A new Las Vegas mural depicting the Statue of Liberty getting handcuffed and arrested by federal agents is gaining attention on the same day President Trump's immigration chief rewrote the famous poem on the iconic symbol of freedom.
Artist Izaac Zevalking, an immigrant from the UK, painted the eyebrow-raising image on the wall near S. Main Street and Charleston Boulevard in downtown Las Vegas before posting pictures of it online on July 29.
'My purpose of doing what I did with the Statue of Liberty is to try and draw analogies with America's past and how it was founded and how it was largely built by immigrants, to really make an analogy out of that so that people can apply that to contemporary society and contemporary issues a little bit more,' Zevalking, who calls himself, 'Recycled Propaganda,' online, told KTNV.
The image shows Lady Liberty leaning over the hood of a U.S. Immigration Customs Enforcement cruiser with her hands handcuffed behind her back.
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A new mural depicting the Statue of Liberty getting handcuffed and arrested by federal agents is catching attention as the nation continues to grapple with defining its values on the issue of immigration in the era of Donald Trump
Artist Izaac Zevalking painted the eyebrow-raising mural on a wall near S. Main Street and Charleston Boulevard in downtown Las Vegas
The artwork has garnered attention and sparked debate on social media on the same day Donald Trump's immigration chief amended the words of the famous poem on the Statue of Liberty to include the, 'poor who can stand on their own two feet.'
In 1903, a bronze tablet with the text of Emma Lazarus's sonnet 'The New Colossus' - which she had written 20 years earlier - was presented by friends of the poet to be added to the Statute of Liberty. It was originally mounted inside the pedestal but today resides in the Statue of Liberty Museum in the base.
During an NPR interview, Ken Cuccinelli, the acting director of U.S. Citizenship and Immigration Services, was asked if the words from Emma Lazarus' poem - 'give me your tired, your poor' - were still part of 'the American ethos.'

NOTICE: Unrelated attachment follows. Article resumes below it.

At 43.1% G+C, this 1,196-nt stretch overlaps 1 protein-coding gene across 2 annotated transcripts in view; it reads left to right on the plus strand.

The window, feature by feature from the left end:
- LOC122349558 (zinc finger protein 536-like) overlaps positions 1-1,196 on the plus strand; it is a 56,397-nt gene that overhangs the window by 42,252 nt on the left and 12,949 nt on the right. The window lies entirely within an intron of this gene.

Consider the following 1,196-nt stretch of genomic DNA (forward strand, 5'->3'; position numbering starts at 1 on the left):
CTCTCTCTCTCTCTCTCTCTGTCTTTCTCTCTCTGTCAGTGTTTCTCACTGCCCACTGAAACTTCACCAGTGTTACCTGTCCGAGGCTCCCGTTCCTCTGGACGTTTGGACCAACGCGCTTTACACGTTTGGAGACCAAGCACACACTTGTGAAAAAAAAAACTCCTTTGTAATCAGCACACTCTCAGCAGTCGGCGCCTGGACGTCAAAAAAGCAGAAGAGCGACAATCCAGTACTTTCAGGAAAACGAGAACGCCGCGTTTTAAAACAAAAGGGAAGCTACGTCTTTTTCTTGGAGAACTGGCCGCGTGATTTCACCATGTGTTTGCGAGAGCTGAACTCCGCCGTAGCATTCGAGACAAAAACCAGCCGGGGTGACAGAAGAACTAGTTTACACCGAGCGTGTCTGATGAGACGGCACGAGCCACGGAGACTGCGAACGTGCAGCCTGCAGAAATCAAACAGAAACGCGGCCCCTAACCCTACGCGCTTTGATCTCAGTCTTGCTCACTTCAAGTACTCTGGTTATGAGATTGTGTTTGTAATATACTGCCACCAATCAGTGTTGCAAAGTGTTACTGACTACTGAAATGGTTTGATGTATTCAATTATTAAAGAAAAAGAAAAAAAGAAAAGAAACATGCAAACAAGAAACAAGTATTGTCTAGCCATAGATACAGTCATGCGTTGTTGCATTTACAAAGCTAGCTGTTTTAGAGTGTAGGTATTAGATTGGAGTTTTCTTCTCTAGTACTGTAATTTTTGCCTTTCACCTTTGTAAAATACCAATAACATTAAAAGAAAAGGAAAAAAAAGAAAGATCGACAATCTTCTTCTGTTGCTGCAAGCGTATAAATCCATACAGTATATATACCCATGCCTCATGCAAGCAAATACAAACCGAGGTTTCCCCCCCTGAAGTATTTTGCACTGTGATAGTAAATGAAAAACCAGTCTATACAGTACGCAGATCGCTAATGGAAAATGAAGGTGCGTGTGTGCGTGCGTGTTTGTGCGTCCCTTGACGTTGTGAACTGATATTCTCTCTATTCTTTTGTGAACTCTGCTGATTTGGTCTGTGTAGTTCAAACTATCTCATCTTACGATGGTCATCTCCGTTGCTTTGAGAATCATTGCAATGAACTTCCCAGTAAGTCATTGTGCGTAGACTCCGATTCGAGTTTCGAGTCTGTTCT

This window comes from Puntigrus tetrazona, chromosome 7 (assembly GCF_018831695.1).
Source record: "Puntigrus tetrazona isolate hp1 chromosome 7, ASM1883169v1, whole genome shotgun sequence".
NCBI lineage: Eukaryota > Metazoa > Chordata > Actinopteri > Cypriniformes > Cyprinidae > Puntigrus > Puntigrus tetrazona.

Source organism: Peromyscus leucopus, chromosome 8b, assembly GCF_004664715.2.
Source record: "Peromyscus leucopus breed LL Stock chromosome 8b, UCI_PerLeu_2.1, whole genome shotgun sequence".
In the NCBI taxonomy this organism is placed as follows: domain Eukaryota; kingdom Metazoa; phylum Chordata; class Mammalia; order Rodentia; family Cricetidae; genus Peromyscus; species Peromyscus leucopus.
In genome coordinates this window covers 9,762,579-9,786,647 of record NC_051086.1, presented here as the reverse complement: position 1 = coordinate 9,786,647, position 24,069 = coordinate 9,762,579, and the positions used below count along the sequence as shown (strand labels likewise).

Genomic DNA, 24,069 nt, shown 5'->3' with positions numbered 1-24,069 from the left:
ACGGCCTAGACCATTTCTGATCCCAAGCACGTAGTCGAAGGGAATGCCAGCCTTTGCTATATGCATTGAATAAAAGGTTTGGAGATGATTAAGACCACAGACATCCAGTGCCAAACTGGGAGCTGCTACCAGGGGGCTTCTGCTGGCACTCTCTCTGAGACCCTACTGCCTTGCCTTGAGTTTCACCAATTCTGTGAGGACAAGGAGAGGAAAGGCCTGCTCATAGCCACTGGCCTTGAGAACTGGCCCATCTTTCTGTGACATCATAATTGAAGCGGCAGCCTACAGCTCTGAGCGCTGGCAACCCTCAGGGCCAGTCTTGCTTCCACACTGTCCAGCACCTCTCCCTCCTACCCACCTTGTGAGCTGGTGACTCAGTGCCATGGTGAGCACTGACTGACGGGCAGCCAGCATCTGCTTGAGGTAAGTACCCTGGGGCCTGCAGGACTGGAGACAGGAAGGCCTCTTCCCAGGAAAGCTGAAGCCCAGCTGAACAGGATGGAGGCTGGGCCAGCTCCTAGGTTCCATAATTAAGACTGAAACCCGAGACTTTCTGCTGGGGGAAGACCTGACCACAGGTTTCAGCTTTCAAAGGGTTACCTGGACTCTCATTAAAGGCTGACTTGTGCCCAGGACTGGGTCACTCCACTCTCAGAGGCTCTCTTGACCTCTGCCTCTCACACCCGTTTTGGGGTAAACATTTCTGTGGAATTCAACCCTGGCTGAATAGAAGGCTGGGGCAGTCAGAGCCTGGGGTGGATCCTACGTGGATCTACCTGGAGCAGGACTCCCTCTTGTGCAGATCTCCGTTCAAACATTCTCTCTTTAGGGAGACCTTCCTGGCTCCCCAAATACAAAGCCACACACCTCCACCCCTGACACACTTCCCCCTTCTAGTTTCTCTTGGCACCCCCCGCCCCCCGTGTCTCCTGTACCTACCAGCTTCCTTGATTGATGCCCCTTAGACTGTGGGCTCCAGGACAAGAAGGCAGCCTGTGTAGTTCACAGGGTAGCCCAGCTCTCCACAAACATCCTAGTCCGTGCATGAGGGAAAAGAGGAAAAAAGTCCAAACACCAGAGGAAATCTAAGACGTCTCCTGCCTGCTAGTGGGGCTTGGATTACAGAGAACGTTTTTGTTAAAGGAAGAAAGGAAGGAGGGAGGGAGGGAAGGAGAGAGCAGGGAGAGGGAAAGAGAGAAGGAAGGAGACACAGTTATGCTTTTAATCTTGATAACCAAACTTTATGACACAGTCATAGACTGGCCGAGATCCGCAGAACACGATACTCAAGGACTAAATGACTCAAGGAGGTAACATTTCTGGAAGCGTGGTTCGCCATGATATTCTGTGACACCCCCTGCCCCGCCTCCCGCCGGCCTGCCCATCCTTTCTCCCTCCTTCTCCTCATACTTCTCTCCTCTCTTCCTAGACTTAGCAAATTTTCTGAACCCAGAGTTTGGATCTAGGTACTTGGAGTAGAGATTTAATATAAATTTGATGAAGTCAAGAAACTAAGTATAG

'They certainly,' he responded before changing the words to, 'Give me your tired and your poor who can stand on their own two feet and who will not become a public charge.'
Acting Director of U.S. Citizenship and Immigration Services Ken Cuccinelli is defending the new, 'public charge,' rule after it came under fire from immigration advocates
Emma Lazarus's sonnet, 'The New Colossus,' rests inside the base of the Statue of Liberty
The Lazarus poem was written in 1883 to help raise funds for the statue's base
Zevalking said he painted the mural to, 'draw analogies with America's past and how it was founded and how it was largely built by immigrants'
Cuccinelli is not the first Trump administration official to put their own spin on the famous words from Lazarus' poem.
White House adviser Stephen Miller, who oversees immigration policy for the president, down played them in an August 2018 exchange with reporters.
'I don't want to get off into a whole thing about history here, but the Statue of Liberty is a symbol of American liberty lighting the world. The poem that you're referring to was added later and is not actually part of the original Statue of Liberty,' he said.